Three Surprising Cybersecurity Mistakes Law Firms Make

Law firms once considered themselves to be immune from cyber attacks. However, this is no longer true. In fact, last year alone, cyber attacks against law firms increased. One report estimated that one in four law firms in America had suffered a significant data breach. In the UK, a recent PwC report states that 62 percent of the UK’s law firms were breached by cyber thieves.

In an industry where confidentiality is of utmost importance, many consumers believe that these numbers are unacceptable. Surely there must be a way to stop the increasing number of attacks against law firms. Though many firms are scrambling to get in front of any new attacks, others believe they are not in any real danger.

Attacks against two well-known law firms in New York have resulted in class action lawsuits. Those affected have sued the firms for not providing better protection to their highly confidential information. When you consider how important a law firm’s reputation is, it’s hard to visualize why so many law firms haven’t implemented stronger security measures to date.

Jay Edelson, the founder of Edelson LLC in Chicago, is handling one of these big class action suits. He states: “We’ve been saying for a long time that law firms are major targets.” He believes that “In certain instances, a breach in and of itself can mean the firm violated ethics or acted negligently.”

All experts agree that the threat of cyber breaches won’t just go away. This is something that every business in America must be prepared to deal with. Just last year, data breaches occurred in a long list of retail establishments, medical offices and hospitals, restaurant chains, cellphone carriers and many others. Though the public expects a certain level of protection from places like Verifone and Saks Fifth Avenue, consumers demand greater protection from their attorneys.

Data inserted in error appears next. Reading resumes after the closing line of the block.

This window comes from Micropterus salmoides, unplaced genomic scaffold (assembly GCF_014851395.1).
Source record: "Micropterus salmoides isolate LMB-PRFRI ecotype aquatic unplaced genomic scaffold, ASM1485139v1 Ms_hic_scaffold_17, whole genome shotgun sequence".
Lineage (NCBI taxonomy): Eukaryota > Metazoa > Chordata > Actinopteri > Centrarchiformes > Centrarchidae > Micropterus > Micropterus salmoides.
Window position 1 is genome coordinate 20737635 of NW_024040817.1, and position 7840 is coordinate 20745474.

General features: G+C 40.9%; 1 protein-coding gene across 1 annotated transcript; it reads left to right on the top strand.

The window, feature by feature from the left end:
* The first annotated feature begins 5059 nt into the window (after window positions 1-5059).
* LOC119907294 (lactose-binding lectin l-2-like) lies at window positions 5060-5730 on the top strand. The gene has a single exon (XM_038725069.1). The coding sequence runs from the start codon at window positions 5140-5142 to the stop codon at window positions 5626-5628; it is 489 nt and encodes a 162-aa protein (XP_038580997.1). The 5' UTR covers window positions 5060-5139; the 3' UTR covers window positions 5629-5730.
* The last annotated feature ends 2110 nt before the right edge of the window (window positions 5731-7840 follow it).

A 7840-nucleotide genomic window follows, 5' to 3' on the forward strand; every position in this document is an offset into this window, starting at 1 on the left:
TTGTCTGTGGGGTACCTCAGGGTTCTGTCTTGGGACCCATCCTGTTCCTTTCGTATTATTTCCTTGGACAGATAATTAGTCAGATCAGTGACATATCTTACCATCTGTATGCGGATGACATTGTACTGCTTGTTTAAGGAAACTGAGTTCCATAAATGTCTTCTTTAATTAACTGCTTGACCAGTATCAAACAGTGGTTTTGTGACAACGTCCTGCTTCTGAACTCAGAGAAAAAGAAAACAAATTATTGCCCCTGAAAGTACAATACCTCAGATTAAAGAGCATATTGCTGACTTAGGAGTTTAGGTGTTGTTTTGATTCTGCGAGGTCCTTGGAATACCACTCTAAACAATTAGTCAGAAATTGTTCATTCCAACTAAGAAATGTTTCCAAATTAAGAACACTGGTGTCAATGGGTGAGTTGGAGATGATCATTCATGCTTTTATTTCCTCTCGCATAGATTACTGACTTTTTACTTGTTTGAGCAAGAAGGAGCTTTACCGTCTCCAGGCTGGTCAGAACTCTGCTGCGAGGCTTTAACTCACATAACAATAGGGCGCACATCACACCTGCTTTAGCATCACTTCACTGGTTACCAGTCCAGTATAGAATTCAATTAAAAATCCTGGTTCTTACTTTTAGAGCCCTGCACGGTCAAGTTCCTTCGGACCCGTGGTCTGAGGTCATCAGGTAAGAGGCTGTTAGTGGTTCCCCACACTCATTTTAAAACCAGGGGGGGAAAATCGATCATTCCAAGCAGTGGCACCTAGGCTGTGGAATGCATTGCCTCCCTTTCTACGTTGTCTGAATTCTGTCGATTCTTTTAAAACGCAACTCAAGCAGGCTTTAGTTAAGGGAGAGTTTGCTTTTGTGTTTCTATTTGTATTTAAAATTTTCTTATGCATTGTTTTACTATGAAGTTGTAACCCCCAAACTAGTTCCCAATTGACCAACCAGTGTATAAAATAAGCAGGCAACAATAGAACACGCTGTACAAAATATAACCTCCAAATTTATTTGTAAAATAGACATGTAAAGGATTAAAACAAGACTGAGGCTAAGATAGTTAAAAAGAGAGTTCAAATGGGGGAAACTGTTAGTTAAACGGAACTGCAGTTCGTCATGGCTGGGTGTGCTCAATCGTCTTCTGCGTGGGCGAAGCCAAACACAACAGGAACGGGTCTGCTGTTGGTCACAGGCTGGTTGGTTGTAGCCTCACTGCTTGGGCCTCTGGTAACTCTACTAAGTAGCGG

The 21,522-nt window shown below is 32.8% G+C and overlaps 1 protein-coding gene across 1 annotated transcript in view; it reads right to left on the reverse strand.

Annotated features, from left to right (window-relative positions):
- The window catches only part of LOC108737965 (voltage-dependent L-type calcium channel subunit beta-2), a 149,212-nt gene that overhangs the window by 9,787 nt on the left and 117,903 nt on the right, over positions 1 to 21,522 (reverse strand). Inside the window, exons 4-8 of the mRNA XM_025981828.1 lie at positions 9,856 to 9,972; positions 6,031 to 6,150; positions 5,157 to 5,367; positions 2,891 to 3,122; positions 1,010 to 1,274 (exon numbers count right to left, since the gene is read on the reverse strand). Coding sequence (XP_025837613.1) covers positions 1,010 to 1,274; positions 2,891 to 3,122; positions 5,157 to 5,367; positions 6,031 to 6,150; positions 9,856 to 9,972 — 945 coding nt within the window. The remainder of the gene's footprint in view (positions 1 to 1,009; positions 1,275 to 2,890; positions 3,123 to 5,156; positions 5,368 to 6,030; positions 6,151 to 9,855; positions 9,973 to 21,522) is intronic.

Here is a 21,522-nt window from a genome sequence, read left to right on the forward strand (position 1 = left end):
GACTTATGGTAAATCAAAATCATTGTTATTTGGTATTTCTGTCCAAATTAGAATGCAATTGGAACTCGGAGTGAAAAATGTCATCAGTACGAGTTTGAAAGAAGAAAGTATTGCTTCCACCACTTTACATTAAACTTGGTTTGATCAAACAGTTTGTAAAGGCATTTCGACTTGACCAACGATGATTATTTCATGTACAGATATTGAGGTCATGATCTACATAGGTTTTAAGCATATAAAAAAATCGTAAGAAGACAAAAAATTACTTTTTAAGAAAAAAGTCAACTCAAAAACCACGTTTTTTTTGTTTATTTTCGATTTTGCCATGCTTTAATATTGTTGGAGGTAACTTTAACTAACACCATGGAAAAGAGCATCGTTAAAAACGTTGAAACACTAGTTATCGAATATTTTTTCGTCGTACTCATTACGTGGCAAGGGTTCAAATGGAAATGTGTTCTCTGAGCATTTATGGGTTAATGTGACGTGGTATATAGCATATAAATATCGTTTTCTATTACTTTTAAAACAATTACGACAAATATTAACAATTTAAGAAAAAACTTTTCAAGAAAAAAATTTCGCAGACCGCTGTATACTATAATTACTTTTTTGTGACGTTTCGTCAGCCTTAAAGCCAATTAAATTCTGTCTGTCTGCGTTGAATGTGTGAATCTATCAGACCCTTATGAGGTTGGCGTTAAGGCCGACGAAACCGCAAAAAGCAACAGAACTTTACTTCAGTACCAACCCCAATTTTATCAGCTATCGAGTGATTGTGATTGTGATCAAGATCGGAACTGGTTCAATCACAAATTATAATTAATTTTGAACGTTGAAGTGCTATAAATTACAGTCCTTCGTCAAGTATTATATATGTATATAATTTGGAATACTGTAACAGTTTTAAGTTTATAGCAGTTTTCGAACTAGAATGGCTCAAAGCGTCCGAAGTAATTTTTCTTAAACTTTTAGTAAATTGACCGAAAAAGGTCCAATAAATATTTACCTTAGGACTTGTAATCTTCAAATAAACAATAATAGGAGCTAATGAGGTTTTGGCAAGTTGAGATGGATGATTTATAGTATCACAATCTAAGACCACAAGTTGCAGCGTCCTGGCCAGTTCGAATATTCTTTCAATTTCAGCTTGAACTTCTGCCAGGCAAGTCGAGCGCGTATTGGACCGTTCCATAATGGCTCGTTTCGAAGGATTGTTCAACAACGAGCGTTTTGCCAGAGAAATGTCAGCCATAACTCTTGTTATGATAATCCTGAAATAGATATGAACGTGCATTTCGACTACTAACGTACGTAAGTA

As we move forward, will the past repeat itself? Or will businesses across America finally take the necessary precautions to prevent any further data breaches? For those involved in the legal field, greater protection is essential for their business to survive.

Below, we discuss the three most surprising mistakes that law firms make that increase their chances of a data breach.

Mistake Number One: Small Law Firms Are Not A Target

Smaller law firms almost without exception, believe that they won’t become a target of cyber thieves. After all, if a firm only has one or two lawyers, why would anyone want to spend the time and money breaking into their files? The answer is simple: Your attorney has a great deal more personal information about you than a retailer might. Not only do they possess all the standard information such as name, address, phone number and social security number, they also possess confidential data.

Your lawyer probably has personal and business financial information. A law firm often has confidential info about your spouse, children and business partners. They most likely have the contents of private emails that you wouldn’t want to be disclosed to anyone. Cyber thieves can use this information in any number of ways.

One major online threat that has recently increased is Ransomware. In this scam, cyber thieves lock your data records and refuse to release control until you pay the ransom. Even a small law firm would have a difficult time explaining how all their records and files were just published online for the whole world to view. A cyber breach like this might mean the end of your law firm. Your reputation would be ruined. You might have a hard time even getting hired by other law firms.

No matter the size of your law firm, protecting your client’s confidential information is of paramount importance.

Mistake Number Two: Standard Cybersecurity Is Not Enough

The second mistake many law firms make is believing that the standard methods of preventing a cybersecurity attack will be sufficient. In some cases, the firm doesn’t want to spend the money to increase its security. In other cases, attorneys believe that firewalls and antivirus programs are good enough to stop thieves. Standard perimeter security technology such as antivirus software and firewalls are only the first step in preventing attacks. Don’t stop there!